Icons have always been found highly useful in limited digital environments and in diagrams, maps and other forms of visual communication. As a visual shorthand, it can label, inform, and aid navigation quickly and effectively in minimal space. At Think Design, we stepped back to discover how icons have been used from the earliest desktop days – in a pursuit to build on our current understanding, looking to appreciate and learn from the past, and look at the future informed by a lens of insights.
For over 40,000 years humans have communicated using symbols and pictures, long before any form of written language was developed. Derived from the Greek words “eikon” meaning “image” and “graphos” meaning “to write”, “iconography” has evolved historically representing how the meaning of a particular image has been dependent upon its context.
“Iconography, good iconography, strives to convey invisible reality into visible forms” – Peter Pearson
Digitally iconography started evolving 30 years back as computers began having a graphic user interface. Since then style-wise, icons have changed a great deal, but their purpose remains unchanged.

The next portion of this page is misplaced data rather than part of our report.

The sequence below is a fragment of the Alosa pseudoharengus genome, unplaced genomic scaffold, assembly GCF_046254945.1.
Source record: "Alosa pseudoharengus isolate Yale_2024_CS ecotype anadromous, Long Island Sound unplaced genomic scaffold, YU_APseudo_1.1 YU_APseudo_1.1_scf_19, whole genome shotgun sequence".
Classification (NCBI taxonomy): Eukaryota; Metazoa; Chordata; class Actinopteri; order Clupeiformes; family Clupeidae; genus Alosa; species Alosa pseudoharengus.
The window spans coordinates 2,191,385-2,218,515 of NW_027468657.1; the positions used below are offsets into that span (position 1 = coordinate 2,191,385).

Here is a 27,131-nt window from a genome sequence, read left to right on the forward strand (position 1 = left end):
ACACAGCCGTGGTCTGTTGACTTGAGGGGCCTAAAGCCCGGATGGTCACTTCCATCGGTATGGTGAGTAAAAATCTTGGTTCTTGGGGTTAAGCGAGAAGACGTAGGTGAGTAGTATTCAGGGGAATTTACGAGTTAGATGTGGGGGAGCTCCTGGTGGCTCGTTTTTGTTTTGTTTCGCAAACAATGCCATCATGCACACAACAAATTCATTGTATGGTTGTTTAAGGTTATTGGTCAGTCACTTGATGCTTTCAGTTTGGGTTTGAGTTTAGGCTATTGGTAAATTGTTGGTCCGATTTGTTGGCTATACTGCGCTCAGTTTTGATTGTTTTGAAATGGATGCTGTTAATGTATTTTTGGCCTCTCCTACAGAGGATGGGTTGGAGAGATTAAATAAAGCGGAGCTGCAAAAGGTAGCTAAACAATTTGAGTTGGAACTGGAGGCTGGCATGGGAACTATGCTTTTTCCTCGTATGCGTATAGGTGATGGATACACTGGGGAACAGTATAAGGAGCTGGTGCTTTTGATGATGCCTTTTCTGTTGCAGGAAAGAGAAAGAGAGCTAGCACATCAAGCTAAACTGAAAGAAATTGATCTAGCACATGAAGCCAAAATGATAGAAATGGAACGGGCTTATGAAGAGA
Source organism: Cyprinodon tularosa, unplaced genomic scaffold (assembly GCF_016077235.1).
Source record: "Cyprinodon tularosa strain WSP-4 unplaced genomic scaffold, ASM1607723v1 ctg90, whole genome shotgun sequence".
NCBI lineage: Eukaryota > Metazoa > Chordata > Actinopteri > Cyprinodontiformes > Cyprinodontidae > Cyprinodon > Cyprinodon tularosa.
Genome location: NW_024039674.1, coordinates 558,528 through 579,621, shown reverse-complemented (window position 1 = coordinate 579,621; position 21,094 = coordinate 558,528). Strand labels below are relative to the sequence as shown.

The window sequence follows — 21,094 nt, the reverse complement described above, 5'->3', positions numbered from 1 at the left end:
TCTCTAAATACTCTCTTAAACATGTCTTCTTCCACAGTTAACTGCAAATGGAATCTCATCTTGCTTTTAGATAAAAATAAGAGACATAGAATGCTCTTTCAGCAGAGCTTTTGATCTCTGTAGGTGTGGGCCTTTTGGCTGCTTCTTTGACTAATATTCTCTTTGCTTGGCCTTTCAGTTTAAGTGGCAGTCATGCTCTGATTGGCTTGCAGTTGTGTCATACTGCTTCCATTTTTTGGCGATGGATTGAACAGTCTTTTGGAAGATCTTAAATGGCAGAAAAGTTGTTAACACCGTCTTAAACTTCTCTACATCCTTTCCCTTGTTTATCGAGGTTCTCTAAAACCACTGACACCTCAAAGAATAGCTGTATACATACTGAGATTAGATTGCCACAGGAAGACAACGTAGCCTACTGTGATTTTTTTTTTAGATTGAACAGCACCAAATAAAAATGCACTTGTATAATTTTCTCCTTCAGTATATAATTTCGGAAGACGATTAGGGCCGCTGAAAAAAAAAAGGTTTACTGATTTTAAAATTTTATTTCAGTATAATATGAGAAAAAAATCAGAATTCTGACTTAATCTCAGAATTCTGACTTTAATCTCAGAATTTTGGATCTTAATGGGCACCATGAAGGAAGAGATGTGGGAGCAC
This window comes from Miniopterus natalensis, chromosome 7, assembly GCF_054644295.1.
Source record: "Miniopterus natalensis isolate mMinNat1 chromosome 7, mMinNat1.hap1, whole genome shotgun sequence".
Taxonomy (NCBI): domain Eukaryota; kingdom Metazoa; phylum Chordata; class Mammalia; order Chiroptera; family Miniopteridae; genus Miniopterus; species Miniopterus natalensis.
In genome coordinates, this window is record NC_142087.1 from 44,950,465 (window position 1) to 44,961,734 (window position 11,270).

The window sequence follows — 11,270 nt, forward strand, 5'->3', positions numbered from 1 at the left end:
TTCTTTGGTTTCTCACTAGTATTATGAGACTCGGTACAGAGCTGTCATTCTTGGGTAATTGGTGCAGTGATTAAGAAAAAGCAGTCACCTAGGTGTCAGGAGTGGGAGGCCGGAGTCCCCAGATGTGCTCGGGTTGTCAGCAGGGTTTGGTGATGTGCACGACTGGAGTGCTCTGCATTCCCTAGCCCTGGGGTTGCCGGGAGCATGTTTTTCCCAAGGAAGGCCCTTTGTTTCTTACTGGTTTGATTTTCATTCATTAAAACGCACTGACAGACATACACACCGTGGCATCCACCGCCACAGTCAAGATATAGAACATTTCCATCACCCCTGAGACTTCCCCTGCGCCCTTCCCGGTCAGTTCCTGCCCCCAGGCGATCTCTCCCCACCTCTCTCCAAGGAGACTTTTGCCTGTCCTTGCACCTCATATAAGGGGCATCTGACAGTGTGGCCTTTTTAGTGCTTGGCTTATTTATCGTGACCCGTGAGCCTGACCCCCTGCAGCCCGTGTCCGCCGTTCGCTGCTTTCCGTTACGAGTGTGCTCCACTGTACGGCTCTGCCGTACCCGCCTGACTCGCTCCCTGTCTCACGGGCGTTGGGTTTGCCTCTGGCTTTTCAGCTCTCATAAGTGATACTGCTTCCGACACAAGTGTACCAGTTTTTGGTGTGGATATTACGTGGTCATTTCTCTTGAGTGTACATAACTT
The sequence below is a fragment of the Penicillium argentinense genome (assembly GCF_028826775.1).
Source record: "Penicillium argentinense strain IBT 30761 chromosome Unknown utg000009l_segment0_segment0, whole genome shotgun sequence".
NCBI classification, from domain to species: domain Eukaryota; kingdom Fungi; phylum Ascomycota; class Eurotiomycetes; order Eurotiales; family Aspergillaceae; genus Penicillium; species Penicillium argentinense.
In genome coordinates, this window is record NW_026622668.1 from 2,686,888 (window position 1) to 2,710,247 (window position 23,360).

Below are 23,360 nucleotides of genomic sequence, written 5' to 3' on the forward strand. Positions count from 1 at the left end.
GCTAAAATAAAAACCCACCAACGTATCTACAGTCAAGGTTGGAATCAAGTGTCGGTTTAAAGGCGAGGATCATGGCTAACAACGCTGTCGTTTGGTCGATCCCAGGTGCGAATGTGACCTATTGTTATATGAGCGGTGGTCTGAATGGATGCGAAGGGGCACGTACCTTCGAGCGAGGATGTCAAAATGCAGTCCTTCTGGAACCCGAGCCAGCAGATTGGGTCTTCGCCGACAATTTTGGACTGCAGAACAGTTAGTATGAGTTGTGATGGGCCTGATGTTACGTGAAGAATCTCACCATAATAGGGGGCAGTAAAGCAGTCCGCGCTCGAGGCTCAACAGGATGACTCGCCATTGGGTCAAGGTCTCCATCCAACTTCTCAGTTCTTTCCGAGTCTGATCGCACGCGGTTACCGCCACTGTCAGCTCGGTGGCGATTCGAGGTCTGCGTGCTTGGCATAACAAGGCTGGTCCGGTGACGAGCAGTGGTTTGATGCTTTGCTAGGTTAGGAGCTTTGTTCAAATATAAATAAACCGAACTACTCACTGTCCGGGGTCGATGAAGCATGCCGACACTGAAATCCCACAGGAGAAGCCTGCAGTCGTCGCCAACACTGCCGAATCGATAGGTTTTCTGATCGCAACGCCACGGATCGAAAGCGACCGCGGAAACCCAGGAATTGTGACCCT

At Think Design, we created 4 separate infographics, each one providing a brief introduction into the iconography of each respective decade; 1980’s, 1990’s 2000’s and 2010’s.
1980s – From text – to icons for graphic user Interfaces
The 80s brought an era where graphic interfaces became popular and led to the creation of icons that were designed with a unique effort of integrating elements of visual art with logical aspects of programming. Integrated for xerox 8010, macintosh systems, iconography slowly took shapes to incorporate pixel art, 3d iconography and introduced more editable and user-customizable, shaded, and skeuomorphic icons. As people moved from using text-based commands, icons generated their first set of visual interactions with electronic devices. This time was marked with icons that were simple and yet had a consistent style.